The problem here is the exclusive or operations.

- Pauli
08-21-2014, 10:55 PM
Post: #10
 John R. Graham Member Posts: 76 Joined: Dec 2013
RE: What are good PRNG for calculators?
(08-21-2014 09:56 PM)Paul Dale Wrote:
(08-21-2014 09:23 PM)Namir Wrote:  How do you do bit shifting in the HP-25, HP-67, HP-41C?

Shift left: 2 *
Shift right: 2 / IP

The problem here is the exclusive or operations.
It would be quite slow, but you can do XOR a bit at a time with addition and modulus. If X and Y contain a single bit then
Code:
+ 2 MOD
leaves the XOR in X.

- John
08-21-2014, 11:54 PM
Post: #11
 Namir Senior Member Posts: 1,052 Joined: Dec 2013
RE: What are good PRNG for calculators?
I have been comparing several simple PRNGs for calculators. I conducted a series of long runs and found the following algorithms to do well:

1) u = frac(997 * u)
2) u = frac(GoldenRatio + u)^5) (it does better than frac(pi+u)^5).
3) u = Frac(u * 99821 + 0.211327)

Namir
08-22-2014, 02:52 AM
Post: #12
 Gene Moderator Posts: 1,375 Joined: Dec 2013
RE: What are good PRNG for calculators?
I always use the 997 * RNG because it is shorter than the others.

Of course, if you're using the 41CL, then I use the ones Angel wrote into his ROMs. :-)
08-22-2014, 05:32 AM
Post: #13
 Ángel Martin Senior Member Posts: 1,443 Joined: Dec 2013
RE: What are good PRNG for calculators?
(08-22-2014 02:52 AM)Gene Wrote:  Of course, if you're using the 41CL, then I use the ones Angel wrote into his ROMs. :-)

Which (to demystify it) is just the same one referred above (used in the Games Pac and the PPC), plus a time-module based seed - that's the nice part - all conveniently stored in a buffer for repeat usage.

"To live or die by your own sword one must first learn to wield it aptly."
08-22-2014, 06:01 AM
Post: #14
 Paul Dale Senior Member Posts: 1,837 Joined: Dec 2013
RE: What are good PRNG for calculators?
(08-21-2014 10:55 PM)John R. Graham Wrote:  It would be quite slow, but you can do XOR a bit at a time with addition and modulus. If X and Y contain a single bit then
Code:
+ 2 MOD
leaves the XOR in X.

I thought of this method & have used it in the past, it would be very very slow.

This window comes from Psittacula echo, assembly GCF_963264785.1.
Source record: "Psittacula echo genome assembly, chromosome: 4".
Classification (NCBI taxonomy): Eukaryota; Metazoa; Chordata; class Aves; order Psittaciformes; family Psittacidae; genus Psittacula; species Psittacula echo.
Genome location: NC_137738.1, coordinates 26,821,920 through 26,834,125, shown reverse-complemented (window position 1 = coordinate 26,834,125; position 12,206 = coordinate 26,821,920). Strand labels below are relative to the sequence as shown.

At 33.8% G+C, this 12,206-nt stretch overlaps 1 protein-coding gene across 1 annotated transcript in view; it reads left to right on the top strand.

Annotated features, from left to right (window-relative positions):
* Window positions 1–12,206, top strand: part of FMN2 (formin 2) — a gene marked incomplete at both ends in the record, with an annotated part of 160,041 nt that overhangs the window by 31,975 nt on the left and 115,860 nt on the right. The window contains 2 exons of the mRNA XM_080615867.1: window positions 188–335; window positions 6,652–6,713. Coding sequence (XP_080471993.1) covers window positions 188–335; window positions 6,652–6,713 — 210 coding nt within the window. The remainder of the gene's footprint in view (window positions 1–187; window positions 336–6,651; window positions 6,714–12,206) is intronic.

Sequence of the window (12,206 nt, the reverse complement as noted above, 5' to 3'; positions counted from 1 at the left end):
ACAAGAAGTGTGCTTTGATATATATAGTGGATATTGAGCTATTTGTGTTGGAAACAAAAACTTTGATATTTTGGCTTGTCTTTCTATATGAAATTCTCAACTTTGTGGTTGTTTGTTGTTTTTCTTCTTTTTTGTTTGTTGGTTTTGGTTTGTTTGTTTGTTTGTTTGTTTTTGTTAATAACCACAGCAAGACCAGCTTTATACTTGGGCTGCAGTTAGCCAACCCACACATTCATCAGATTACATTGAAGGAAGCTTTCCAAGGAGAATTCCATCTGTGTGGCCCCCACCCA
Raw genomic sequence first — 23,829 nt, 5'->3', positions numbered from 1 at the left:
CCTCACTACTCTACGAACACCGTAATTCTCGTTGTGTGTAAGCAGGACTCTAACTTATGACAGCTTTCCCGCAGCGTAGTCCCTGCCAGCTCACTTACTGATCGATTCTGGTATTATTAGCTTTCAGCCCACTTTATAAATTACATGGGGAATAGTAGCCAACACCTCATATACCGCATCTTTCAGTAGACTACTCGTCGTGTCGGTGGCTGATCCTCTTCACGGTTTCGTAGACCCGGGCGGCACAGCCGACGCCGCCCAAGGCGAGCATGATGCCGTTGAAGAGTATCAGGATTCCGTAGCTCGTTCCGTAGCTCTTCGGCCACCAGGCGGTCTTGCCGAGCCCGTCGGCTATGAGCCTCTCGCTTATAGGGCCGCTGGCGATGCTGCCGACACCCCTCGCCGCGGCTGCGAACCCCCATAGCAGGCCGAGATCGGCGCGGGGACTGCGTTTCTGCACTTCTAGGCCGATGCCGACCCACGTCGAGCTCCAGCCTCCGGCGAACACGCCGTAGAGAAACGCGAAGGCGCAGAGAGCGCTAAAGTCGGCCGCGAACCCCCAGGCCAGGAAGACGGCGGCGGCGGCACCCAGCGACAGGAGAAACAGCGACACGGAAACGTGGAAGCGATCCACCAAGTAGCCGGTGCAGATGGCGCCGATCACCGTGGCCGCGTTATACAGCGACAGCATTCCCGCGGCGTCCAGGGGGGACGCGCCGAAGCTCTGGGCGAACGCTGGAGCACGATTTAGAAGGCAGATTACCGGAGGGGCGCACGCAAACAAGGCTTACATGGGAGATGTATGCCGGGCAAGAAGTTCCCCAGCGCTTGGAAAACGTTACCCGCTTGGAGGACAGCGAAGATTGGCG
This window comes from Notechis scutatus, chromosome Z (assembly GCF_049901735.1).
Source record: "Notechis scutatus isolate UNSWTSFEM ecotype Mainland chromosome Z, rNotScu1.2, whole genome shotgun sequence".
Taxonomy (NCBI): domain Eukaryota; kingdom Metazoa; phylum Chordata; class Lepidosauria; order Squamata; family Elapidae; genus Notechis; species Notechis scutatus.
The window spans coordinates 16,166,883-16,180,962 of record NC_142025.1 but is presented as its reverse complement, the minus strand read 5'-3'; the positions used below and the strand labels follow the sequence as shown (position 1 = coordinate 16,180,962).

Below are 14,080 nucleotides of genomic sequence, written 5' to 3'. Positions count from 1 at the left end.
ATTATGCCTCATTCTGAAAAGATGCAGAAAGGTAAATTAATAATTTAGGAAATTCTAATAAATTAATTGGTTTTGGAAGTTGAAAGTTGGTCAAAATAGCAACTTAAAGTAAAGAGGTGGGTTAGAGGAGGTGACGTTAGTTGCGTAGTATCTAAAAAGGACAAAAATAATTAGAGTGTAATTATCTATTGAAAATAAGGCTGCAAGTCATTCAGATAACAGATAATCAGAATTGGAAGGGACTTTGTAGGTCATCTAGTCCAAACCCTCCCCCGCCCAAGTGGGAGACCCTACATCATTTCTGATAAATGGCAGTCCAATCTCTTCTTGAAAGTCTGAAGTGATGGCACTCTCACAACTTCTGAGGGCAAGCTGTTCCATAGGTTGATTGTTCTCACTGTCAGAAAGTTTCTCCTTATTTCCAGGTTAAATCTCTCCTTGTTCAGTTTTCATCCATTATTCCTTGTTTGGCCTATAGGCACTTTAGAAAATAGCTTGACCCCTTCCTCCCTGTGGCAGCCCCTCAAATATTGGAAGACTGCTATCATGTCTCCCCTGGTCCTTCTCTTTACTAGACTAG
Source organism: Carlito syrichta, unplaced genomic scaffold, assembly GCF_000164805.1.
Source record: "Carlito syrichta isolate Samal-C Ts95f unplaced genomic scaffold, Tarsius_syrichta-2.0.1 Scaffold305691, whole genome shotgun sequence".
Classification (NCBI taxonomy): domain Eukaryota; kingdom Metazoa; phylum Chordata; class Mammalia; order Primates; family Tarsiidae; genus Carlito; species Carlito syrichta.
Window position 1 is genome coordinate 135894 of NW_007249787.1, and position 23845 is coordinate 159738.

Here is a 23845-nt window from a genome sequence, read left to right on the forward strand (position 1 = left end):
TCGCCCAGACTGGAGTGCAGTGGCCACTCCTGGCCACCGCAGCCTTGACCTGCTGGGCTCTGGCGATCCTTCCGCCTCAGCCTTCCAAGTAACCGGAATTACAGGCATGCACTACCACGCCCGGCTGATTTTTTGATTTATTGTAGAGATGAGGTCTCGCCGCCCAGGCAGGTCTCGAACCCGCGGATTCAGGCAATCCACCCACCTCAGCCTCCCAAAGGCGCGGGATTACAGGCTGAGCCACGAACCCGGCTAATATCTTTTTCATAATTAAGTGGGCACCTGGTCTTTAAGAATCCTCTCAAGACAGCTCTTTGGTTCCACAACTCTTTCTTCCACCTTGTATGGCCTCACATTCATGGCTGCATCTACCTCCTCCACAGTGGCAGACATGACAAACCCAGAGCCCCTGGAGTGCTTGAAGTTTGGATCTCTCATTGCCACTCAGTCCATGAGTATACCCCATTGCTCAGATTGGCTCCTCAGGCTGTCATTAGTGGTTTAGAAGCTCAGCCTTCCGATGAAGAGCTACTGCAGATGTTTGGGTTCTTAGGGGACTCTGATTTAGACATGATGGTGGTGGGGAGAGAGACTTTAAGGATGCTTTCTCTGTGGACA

- Pauli
08-22-2014, 06:20 AM
Post: #15
 Pekis Member Posts: 157 Joined: Aug 2014
RE: What are good PRNG for calculators?
Hello,

On the ZX Spectrum was used this formula:
x = ( x * 75 ) mod 65537

x = ( x * 279470273 ) mod 4294967291
http://en.wikipedia.org/wiki/Lehmer_rand..._generator
08-22-2014, 01:45 PM
Post: #16
 John R. Graham Member Posts: 76 Joined: Dec 2013
RE: What are good PRNG for calculators?
(08-22-2014 02:52 AM)Gene Wrote:  I always use the 997 * RNG because it is shorter than the others.
I don't know where this originally came from, but it was described by HP at least as far back as the HP-67 user's guide.

On the "less than short" side, just for fun I implemented the Mersenne Twister on my HP 50g.

- John
08-22-2014, 02:16 PM
Post: #17
 Namir Senior Member Posts: 1,052 Joined: Dec 2013
RE: What are good PRNG for calculators?
(08-22-2014 01:45 PM)John R. Graham Wrote:
(08-22-2014 02:52 AM)Gene Wrote:  I always use the 997 * RNG because it is shorter than the others.
I don't know where this originally came from, but it was described by HP at least as far back as the HP-67 user's guide.

On the "less than short" side, just for fun I implemented the Mersenne Twister on my HP 50g.

- John

Listing for the HP-50G implementation?

Namir
08-22-2014, 02:43 PM
Post: #18
 John R. Graham Member Posts: 76 Joined: Dec 2013
RE: What are good PRNG for calculators?
I'll post this weekend. No connectivity kit at work.

- John
08-24-2014, 01:06 AM
Post: #19
 Les Bell Member Posts: 188 Joined: Dec 2013
RE: What are good PRNG for calculators?
(08-21-2014 09:56 PM)Paul Dale Wrote:  The problem here is the exclusive or operations.

Exactly. I think Namir needs to define "good" in this context, as different PRNG algorithms tend to have different properties.

The linear congruential RNG's commonly used are fine for small simulations, Monte Carlo techniques, seeding games, etc. because they are a) simple and b) provide reasonable uniformity. But they're highly predictable.

Linear Feedback Shift Registers, which depend upon lots of XOR'ing, have the additional property of being much less predictable, which makes them ideal for cryptographic applications.

Fortunately, performing crypto on a scientific calculator is rarely required, and when it is done, it's rather like a singing dog - not remarkable because it's bad (slow), more remarkable that it's done at all.

--- Les
[http://www.lesbell.com.au]
08-25-2014, 05:15 PM
Post: #20
 Marcus von Cube Senior Member Posts: 760 Joined: Dec 2013
RE: What are good PRNG for calculators?
The TI SR-51(A) has a RAN# function that returns a two digit random number. I couldn't find more info about it but I have the feeling that it's not a pseudo random number generator but a real random number function. Can someone confirm this? To support my assumption, there is no seed function.

Marcus von Cube
Wehrheim, Germany
http://www.mvcsys.de
http://wp34s.sf.net
http://mvcsys.de/doc/basic-compare.html